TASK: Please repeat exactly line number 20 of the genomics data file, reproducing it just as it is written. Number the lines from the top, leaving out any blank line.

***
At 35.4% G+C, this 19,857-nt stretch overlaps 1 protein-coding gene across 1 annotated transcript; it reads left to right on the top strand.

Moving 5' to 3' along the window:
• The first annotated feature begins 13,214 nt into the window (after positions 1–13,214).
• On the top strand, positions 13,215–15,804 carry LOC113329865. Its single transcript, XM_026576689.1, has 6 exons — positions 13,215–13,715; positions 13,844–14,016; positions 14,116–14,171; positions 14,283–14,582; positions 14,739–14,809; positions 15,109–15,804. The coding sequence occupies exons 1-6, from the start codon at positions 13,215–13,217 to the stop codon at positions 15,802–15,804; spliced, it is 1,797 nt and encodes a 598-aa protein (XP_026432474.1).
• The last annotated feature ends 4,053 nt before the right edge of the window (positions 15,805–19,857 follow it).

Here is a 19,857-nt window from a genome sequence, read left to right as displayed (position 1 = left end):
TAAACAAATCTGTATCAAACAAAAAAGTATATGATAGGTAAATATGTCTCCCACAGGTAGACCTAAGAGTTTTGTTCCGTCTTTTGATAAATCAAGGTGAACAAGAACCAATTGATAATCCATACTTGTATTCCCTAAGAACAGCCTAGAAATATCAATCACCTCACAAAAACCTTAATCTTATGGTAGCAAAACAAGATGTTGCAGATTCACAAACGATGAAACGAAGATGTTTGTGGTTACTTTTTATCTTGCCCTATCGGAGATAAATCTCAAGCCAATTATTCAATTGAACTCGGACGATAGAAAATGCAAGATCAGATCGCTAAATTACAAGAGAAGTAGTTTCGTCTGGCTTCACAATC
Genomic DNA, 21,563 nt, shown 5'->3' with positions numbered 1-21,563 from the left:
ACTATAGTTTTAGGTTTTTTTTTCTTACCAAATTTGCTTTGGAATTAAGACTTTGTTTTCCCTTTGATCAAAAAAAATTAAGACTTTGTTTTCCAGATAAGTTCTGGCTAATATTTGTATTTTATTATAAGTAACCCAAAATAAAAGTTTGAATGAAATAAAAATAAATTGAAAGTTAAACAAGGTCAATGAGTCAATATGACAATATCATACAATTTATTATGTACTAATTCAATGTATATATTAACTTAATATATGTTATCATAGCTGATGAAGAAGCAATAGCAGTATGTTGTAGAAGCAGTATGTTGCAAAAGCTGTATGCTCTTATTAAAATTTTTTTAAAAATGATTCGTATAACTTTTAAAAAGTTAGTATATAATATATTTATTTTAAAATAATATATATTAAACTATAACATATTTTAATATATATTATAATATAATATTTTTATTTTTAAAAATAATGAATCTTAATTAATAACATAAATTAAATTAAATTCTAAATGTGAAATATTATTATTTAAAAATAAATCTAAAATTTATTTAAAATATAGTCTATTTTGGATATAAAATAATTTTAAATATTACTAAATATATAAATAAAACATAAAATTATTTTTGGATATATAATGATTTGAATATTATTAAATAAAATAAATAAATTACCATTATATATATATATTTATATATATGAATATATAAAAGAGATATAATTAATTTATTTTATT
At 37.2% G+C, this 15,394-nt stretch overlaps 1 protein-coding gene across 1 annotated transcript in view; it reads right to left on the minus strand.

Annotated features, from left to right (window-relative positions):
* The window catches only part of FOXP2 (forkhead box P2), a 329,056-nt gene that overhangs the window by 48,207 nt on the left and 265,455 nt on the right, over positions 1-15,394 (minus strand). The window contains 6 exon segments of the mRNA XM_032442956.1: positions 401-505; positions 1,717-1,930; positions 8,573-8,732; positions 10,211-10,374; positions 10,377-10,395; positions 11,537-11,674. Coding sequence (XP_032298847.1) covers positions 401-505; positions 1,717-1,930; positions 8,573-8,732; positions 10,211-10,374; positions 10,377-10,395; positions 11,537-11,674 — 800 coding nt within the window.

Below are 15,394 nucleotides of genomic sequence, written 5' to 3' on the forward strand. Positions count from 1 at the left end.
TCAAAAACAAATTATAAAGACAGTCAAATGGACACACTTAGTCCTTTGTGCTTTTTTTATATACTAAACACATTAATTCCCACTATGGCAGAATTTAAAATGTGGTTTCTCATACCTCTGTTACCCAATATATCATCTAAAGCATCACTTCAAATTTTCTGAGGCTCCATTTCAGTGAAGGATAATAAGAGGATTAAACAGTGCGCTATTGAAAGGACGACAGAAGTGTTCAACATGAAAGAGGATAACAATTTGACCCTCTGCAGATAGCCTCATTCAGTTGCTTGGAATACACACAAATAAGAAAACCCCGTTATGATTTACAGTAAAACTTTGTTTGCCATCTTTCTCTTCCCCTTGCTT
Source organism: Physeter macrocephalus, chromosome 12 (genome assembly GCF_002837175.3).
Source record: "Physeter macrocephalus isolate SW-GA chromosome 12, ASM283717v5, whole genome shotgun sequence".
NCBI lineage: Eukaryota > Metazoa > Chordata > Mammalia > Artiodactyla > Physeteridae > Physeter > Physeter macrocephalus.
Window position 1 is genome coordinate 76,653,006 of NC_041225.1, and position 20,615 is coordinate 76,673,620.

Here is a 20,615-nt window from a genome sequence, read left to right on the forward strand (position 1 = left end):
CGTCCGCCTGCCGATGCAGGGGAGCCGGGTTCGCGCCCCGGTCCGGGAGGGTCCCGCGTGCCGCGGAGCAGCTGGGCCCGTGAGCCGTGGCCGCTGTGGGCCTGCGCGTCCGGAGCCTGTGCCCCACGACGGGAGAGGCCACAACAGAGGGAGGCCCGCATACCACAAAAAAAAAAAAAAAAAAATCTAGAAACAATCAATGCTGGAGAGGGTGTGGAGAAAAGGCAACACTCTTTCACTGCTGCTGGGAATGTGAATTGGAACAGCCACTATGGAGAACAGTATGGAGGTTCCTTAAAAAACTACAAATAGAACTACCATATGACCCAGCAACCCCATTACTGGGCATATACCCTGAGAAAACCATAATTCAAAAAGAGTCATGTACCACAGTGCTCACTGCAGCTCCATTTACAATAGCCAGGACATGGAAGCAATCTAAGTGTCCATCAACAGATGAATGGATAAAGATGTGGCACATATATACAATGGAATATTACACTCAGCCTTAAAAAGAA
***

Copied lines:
CGTCCGCCTGCCGATGCAGGGGAGCCGGGTTCGCGCCCCGGTCCGGGAGGGTCCCGCGTGCCGCGGAGCAGCTGGGCCCGTGAGCCGTGGCCGCTGTGGGCCTGCGCGTCCGGAGCCTGTGCCCCACGACGGGAGAGGCCACAACAGAGGGAGGCCCGCATACCACAAAAAAAAAAAAAAAAAAATCTAGAAACAATCAATGCTGGAGAGGGTGTGGAGAAAAGGCAACACTCTTTCACTGCTGCTGGGAATGTGAATTGGAACAGCCACTATGGAGAACAGTATGGAGGTTCCTTAAAAAACTACAAATAGAACTACCATATGACCCAGCAACCCCATTACTGGGCATATACCCTGAGAAAACCATAATTCAAAAAGAGTCATGTACCACAGTGCTCACTGCAGCTCCATTTACAATAGCCAGGACATGGAAGCAATCTAAGTGTCCATCAACAGATGAATGGATAAAGATGTGGCACATATATACAATGGAATATTACACTCAGCCTTAAAAAGAA